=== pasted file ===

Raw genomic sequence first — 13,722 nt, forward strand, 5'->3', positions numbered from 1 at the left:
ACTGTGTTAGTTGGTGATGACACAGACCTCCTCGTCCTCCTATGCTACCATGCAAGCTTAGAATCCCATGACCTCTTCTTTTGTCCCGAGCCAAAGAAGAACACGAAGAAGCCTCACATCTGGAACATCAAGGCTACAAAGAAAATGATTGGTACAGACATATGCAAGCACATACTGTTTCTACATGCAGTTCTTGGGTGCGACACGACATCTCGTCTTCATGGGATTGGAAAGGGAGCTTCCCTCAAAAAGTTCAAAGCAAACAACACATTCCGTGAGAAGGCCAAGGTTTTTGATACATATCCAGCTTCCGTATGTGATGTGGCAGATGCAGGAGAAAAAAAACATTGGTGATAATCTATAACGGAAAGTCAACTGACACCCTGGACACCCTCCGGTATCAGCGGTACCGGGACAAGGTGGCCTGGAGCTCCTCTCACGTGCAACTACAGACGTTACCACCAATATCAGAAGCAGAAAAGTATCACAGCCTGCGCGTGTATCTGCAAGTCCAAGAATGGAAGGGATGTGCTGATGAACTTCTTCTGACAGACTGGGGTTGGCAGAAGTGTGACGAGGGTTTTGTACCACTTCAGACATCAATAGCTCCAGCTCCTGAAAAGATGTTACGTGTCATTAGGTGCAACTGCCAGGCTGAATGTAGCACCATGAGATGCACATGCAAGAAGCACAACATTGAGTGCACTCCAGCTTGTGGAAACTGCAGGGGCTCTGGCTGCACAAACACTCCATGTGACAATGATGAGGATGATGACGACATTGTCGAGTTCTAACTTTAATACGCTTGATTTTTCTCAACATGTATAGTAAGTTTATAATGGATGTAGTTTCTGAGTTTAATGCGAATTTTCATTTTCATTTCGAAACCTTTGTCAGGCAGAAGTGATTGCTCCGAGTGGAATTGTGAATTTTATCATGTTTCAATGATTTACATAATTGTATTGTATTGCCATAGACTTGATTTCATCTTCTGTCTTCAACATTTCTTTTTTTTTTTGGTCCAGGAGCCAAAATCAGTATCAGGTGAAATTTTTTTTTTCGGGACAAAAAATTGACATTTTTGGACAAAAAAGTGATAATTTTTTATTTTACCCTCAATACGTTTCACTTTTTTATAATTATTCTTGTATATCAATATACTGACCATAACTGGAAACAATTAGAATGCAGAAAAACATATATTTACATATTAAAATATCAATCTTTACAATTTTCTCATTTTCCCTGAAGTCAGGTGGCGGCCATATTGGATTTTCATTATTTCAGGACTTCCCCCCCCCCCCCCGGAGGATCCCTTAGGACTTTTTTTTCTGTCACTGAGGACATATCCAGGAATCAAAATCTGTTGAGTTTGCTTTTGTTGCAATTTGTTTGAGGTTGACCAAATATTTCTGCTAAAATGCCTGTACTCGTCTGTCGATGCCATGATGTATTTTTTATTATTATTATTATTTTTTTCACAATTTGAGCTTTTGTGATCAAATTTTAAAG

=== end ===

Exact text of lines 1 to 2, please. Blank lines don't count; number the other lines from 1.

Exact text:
Raw genomic sequence first — 13,722 nt, forward strand, 5'->3', positions numbered from 1 at the left:
ACTGTGTTAGTTGGTGATGACACAGACCTCCTCGTCCTCCTATGCTACCATGCAAGCTTAGAATCCCATGACCTCTTCTTTTGTCCCGAGCCAAAGAAGAACACGAAGAAGCCTCACATCTGGAACATCAAGGCTACAAAGAAAATGATTGGTACAGACATATGCAAGCACATACTGTTTCTACATGCAGTTCTTGGGTGCGACACGACATCTCGTCTTCATGGGATTGGAAAGGGAGCTTCCCTCAAAAAGTTCAAAGCAAACAACACATTCCGTGAGAAGGCCAAGGTTTTTGATACATATCCAGCTTCCGTATGTGATGTGGCAGATGCAGGAGAAAAAAAACATTGGTGATAATCTATAACGGAAAGTCAACTGACACCCTGGACACCCTCCGGTATCAGCGGTACCGGGACAAGGTGGCCTGGAGCTCCTCTCACGTGCAACTACAGACGTTACCACCAATATCAGAAGCAGAAAAGTATCACAGCCTGCGCGTGTATCTGCAAGTCCAAGAATGGAAGGGATGTGCTGATGAACTTCTTCTGACAGACTGGGGTTGGCAGAAGTGTGACGAGGGTTTTGTACCACTTCAGACATCAATAGCTCCAGCTCCTGAAAAGATGTTACGTGTCATTAGGTGCAACTGCCAGGCTGAATGTAGCACCATGAGATGCACATGCAAGAAGCACAACATTGAGTGCACTCCAGCTTGTGGAAACTGCAGGGGCTCTGGCTGCACAAACACTCCATGTGACAATGATGAGGATGATGACGACATTGTCGAGTTCTAACTTTAATACGCTTGATTTTTCTCAACATGTATAGTAAGTTTATAATGGATGTAGTTTCTGAGTTTAATGCGAATTTTCATTTTCATTTCGAAACCTTTGTCAGGCAGAAGTGATTGCTCCGAGTGGAATTGTGAATTTTATCATGTTTCAATGATTTACATAATTGTATTGTATTGCCATAGACTTGATTTCATCTTCTGTCTTCAACATTTCTTTTTTTTTTTGGTCCAGGAGCCAAAATCAGTATCAGGTGAAATTTTTTTTTTCGGGACAAAAAATTGACATTTTTGGACAAAAAAGTGATAATTTTTTATTTTACCCTCAATACGTTTCACTTTTTTATAATTATTCTTGTATATCAATATACTGACCATAACTGGAAACAATTAGAATGCAGAAAAACATATATTTACATATTAAAATATCAATCTTTACAATTTTCTCATTTTCCCTGAAGTCAGGTGGCGGCCATATTGGATTTTCATTATTTCAGGACTTCCCCCCCCCCCCCCGGAGGATCCCTTAGGACTTTTTTTTCTGTCACTGAGGACATATCCAGGAATCAAAATCTGTTGAGTTTGCTTTTGTTGCAATTTGTTTGAGGTTGACCAAATATTTCTGCTAAAATGCCTGTACTCGTCTGTCGATGCCATGATGTATTTTTTATTATTATTATTATTTTTTTCACAATTTGAGCTTTTGTGATCAAATTTTAAAG